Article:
Nine members of the Obeid clan are locked in a dispute with the Tax Office as a series of corruption inquiries exposes the multimillion-dollar business dealings of the family empire.
Fairfax Media can reveal that family matriarch Judith Obeid, the wife of corrupt former Labor kingpin Eddie Obeid, and most of the couple's sons and daughters-in-law have simultaneously lodged Federal Court challenges to decisions by the Tax Office.
The concerted action raises the prospect that the Obeids have been hit with hefty tax bills following evidence before the Independent Commission Against Corruption.
Moses Obeid, the third of the five Obeid sons, and his wife, Nicole, are not a party to the action.
But his brothers Damian, Paul and Gerard, and their wives Carol, Lucia and Gwenda, all lodged separate notices to appeal decisions of the Tax Commissioner on May 30, along with their brother Eddie jnr's wife Maree.
An Edward Obeid has also launched a court challenge, but it is unclear from court records if this is a reference to Eddie jnr or the family patriarch.
In a report released last July, which dealt with the family's coal-rich farm, Cherrydale Park, the ICAC referred information about the operation of the Obeid family trusts to the Tax Office ''for such action as it considers appropriate''.
The inquiry heard the Obeids ran their business empire through a series of trusts, with millions of dollars in tax-free ''loans'' made to family members for everyday living expenses, including school fees and council rates.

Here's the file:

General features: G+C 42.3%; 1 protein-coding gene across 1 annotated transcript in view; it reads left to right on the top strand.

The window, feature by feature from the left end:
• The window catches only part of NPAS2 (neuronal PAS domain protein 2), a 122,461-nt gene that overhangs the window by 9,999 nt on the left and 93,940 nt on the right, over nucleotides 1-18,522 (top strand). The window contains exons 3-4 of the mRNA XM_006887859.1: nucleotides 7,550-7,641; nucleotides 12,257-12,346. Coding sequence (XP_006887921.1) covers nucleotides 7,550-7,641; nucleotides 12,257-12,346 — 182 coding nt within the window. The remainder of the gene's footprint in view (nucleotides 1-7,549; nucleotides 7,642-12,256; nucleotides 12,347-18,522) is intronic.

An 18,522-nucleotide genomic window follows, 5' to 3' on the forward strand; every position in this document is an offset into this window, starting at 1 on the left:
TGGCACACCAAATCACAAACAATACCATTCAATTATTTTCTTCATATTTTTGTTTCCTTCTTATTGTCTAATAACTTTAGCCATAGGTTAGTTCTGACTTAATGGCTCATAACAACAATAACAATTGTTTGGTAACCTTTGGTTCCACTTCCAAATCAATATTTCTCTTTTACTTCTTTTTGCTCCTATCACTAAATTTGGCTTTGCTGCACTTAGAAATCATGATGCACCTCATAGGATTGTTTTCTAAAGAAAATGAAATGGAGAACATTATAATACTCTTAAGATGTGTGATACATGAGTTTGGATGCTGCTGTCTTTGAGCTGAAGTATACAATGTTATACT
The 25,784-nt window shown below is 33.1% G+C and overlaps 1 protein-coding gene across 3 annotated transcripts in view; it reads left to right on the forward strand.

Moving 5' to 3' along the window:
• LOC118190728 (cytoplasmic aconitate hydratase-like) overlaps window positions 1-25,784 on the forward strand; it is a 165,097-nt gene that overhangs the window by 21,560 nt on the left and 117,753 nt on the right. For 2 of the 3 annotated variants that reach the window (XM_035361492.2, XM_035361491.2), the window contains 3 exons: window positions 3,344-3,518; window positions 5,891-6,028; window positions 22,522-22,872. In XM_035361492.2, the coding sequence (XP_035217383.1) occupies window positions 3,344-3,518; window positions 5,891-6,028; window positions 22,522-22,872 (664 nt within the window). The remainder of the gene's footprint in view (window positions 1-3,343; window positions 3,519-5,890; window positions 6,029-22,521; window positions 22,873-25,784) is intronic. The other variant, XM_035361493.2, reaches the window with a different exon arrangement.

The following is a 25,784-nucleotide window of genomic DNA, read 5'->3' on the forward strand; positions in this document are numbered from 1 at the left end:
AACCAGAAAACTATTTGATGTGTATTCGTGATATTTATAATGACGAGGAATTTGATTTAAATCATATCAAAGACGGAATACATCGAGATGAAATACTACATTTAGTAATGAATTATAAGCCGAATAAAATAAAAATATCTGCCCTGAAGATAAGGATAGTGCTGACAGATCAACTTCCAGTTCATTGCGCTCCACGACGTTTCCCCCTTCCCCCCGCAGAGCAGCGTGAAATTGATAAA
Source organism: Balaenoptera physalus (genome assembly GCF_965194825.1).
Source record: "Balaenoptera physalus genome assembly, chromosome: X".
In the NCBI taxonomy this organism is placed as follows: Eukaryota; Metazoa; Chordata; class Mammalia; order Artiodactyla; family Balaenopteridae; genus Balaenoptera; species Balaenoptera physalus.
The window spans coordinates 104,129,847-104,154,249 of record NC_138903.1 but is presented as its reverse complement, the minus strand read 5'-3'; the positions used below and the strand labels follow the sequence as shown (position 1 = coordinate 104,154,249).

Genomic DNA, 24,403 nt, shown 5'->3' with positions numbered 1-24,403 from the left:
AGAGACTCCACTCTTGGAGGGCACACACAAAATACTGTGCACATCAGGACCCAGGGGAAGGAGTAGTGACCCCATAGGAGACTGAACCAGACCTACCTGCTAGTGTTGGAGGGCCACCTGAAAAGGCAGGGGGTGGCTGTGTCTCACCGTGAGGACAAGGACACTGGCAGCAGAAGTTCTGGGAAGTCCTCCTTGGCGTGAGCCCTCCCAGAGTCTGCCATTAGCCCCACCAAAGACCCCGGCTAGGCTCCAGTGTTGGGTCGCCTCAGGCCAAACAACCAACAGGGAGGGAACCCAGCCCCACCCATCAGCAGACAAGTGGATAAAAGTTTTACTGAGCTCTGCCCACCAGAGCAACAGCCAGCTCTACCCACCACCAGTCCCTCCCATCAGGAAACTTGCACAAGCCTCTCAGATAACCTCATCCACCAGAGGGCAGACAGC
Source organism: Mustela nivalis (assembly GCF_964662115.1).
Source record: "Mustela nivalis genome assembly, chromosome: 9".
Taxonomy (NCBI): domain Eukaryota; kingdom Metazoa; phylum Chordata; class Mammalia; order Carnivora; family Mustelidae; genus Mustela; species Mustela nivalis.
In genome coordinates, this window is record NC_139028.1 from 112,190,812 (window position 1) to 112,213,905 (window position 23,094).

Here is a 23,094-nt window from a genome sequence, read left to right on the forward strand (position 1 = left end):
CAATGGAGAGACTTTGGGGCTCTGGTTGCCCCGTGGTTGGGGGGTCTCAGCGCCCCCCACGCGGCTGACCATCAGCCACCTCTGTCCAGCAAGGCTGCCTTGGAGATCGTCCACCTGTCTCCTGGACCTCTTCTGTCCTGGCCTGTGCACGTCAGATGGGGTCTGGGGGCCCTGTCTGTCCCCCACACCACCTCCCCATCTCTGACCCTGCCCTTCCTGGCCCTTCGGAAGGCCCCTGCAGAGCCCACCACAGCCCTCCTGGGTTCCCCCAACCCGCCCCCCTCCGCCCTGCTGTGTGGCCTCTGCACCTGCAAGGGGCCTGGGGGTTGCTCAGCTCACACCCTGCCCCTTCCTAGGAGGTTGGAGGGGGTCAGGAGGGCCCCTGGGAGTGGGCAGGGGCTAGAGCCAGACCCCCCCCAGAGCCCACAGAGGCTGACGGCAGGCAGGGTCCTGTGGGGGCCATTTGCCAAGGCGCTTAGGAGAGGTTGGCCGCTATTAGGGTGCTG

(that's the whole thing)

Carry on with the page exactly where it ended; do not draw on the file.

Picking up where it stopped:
The commission said in its report there was evidence to suggest the drawings were not loans and it would be ''open to the Tax Office to infer from the manner in which the trusts were operated that they were a sham''. ''In the event that these payments were not properly characterised as loans but were in fact distributions, then they would be taxable,'' it said.
Counsel assisting the ICAC, Geoffrey Watson, SC, asked Mr Obeid snr last year about several loans to him and his wife, including a $1.5 million payment into his loan account. ''It looks shonky, doesn't it?'' Mr Watson said.
''No, it doesn't look shonky,'' Mr Obeid replied. ''I don't believe my family does anything shonky.''
Paul Obeid, the second-oldest son, agreed in his evidence that trust account records were a ''shambles''.
A separate inquiry into the Obeid family's secret interest in harbour-side cafes at Circular Quay heard Judith Obeid was given a $1000-a-week ''housekeeping fee'' out of the cash takings from the businesses.
But the inquiry into Cherrydale Park heard evidence she did not file tax returns because she did not earn an income.
''I have a card, a Visa card, and my husband gives me money,'' Mrs Obeid said at the time.
The lawyer for the Obeids, Sydney solicitor David Deutsch, did not respond to a request for comment on Monday.
A Tax Office spokeswoman said they were unable to comment on the affairs of individual taxpayers.